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Hens looking after chicks

Discussion in 'Raising Baby Chicks' started by cluck13, Mar 2, 2014.

  1. cluck13

    cluck13 Out Of The Brooder

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    May 14, 2013
    Oberon, NSW Australia
    I have two hens sharing the raising of chicks.
    How long will they protect the chicks?
    Should I be separating them and if so at what age?

    Will the hens continue not to lay while they are looking after the chickes. When will they start laying again after hatching?

    This hatching and raising are our first and we are enjoying the experience:)
     
  2. Ridgerunner

    Ridgerunner Chicken Obsessed

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    Feb 2, 2009
    Northwest Arkansas
    I’ve had a broody hen start to lay 2-1/2 weeks after she hatched her chicks and wean them at three weeks. Both of those were a huge surprise. I’ve seen hens stop taking care of their chicks during the day but still protect them on the roosts at night. I’ve seen chicks leave their chicks on their own at night but take care of them during the day. I’ve had hens go through the molt while raising her chicks and not lay for months after weaning while completing the molt. What is more normal is that the hens totally wean the chicks somewhere between 4 to 9 weeks and start to lay not too long after that. But I can’t come close to telling you what will actually happen with yours.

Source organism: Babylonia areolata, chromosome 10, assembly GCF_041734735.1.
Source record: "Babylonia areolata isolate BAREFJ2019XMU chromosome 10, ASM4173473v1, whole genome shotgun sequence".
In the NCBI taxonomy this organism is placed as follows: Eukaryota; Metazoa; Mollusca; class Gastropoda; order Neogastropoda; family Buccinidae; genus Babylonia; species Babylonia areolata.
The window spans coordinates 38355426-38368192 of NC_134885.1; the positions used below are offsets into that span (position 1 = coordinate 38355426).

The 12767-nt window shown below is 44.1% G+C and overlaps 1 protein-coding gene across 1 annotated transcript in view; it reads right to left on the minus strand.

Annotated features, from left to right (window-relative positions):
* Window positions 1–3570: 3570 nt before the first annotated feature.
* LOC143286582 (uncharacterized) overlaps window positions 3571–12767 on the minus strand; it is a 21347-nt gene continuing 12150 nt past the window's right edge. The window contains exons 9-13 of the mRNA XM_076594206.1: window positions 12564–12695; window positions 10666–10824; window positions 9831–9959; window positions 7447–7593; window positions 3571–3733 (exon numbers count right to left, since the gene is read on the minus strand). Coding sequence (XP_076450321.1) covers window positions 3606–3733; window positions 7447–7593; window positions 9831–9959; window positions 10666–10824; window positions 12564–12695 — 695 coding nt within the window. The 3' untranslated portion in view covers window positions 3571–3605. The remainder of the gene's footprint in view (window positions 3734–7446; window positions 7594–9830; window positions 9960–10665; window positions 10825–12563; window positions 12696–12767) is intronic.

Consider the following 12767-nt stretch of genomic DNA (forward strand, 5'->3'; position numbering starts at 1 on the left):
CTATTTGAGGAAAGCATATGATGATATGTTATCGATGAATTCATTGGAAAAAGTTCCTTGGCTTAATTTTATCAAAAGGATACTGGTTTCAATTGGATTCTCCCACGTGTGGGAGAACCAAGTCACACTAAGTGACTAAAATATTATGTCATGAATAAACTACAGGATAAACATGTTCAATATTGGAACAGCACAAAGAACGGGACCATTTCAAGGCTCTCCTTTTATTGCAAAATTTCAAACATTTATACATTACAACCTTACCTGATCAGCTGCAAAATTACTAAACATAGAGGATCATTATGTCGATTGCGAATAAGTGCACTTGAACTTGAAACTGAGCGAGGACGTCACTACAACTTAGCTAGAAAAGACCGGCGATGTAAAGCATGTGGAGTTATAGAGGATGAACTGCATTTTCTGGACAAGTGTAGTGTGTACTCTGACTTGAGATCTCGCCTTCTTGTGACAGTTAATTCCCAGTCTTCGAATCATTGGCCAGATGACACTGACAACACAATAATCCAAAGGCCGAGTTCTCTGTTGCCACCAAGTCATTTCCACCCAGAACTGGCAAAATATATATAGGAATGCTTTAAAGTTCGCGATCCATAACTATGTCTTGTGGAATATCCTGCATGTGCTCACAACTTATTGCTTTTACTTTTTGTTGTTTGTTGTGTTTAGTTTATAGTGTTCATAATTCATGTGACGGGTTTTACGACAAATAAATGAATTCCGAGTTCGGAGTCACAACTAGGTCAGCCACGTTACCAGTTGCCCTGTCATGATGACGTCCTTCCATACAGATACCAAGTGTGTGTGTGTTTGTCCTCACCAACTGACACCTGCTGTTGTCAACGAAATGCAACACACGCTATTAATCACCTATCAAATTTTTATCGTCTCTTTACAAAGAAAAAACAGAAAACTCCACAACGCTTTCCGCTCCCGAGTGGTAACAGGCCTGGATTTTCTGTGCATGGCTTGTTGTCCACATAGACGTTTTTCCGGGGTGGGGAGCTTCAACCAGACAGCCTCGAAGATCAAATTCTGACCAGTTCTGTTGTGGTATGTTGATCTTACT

Should you separate them? I never do. I want the hen to raise the chicks with the flock, teach them to be chickens, and take care of integration for me. Some people do for their own reasons. You’ll find we do all sorts of different things for all sorts of reasons. It’s not necessarily a case of one way is right while everything else is wrong, just that a lot of different things work. Which way is best for you in your unique situation may depend on are your goals? They are different for all of us.
     
  3. cluck13

    cluck13 Out Of The Brooder

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    2
    24
    May 14, 2013
    Oberon, NSW Australia
    Thank you Ridgerunner for your reply. The hens are definately looking after the chicks and intergrating them into the flock, I will let this continue and look forward to the eggs when they are ready to lay again.
     

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